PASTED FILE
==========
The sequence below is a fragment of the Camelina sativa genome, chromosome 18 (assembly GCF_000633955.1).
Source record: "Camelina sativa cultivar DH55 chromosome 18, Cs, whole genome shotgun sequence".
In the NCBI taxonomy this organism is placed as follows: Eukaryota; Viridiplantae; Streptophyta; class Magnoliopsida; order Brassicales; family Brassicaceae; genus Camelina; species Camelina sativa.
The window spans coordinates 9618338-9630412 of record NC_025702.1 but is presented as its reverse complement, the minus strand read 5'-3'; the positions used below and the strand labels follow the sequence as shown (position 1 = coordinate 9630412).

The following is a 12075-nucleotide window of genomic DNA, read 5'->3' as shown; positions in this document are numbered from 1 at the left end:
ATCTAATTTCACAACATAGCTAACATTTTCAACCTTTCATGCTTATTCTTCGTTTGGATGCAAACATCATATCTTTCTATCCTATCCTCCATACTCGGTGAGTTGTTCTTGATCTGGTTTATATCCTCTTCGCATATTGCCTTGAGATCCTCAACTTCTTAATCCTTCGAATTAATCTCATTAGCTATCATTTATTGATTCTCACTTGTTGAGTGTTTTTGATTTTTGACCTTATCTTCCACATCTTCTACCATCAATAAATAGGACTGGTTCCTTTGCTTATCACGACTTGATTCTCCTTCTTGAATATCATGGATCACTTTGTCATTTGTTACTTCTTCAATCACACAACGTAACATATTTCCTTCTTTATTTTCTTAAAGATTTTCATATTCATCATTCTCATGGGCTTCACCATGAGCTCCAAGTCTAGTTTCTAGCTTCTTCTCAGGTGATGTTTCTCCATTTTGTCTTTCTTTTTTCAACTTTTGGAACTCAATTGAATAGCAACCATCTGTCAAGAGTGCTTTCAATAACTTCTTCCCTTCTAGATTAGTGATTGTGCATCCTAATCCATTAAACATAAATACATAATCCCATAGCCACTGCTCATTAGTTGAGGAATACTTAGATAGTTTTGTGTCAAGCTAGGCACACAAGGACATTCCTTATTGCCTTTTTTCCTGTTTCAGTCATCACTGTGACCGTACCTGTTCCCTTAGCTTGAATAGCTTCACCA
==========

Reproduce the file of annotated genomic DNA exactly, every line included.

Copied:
The sequence below is a fragment of the Camelina sativa genome, chromosome 18 (assembly GCF_000633955.1).
Source record: "Camelina sativa cultivar DH55 chromosome 18, Cs, whole genome shotgun sequence".
In the NCBI taxonomy this organism is placed as follows: Eukaryota; Viridiplantae; Streptophyta; class Magnoliopsida; order Brassicales; family Brassicaceae; genus Camelina; species Camelina sativa.
The window spans coordinates 9618338-9630412 of record NC_025702.1 but is presented as its reverse complement, the minus strand read 5'-3'; the positions used below and the strand labels follow the sequence as shown (position 1 = coordinate 9630412).

The following is a 12075-nucleotide window of genomic DNA, read 5'->3' as shown; positions in this document are numbered from 1 at the left end:
ATCTAATTTCACAACATAGCTAACATTTTCAACCTTTCATGCTTATTCTTCGTTTGGATGCAAACATCATATCTTTCTATCCTATCCTCCATACTCGGTGAGTTGTTCTTGATCTGGTTTATATCCTCTTCGCATATTGCCTTGAGATCCTCAACTTCTTAATCCTTCGAATTAATCTCATTAGCTATCATTTATTGATTCTCACTTGTTGAGTGTTTTTGATTTTTGACCTTATCTTCCACATCTTCTACCATCAATAAATAGGACTGGTTCCTTTGCTTATCACGACTTGATTCTCCTTCTTGAATATCATGGATCACTTTGTCATTTGTTACTTCTTCAATCACACAACGTAACATATTTCCTTCTTTATTTTCTTAAAGATTTTCATATTCATCATTCTCATGGGCTTCACCATGAGCTCCAAGTCTAGTTTCTAGCTTCTTCTCAGGTGATGTTTCTCCATTTTGTCTTTCTTTTTTCAACTTTTGGAACTCAATTGAATAGCAACCATCTGTCAAGAGTGCTTTCAATAACTTCTTCCCTTCTAGATTAGTGATTGTGCATCCTAATCCATTAAACATAAATACATAATCCCATAGCCACTGCTCATTAGTTGAGGAATACTTAGATAGTTTTGTGTCAAGCTAGGCACACAAGGACATTCCTTATTGCCTTTTTTCCTGTTTCAGTCATCACTGTGACCGTACCTGTTCCCTTAGCTTGAATAGCTTCACCA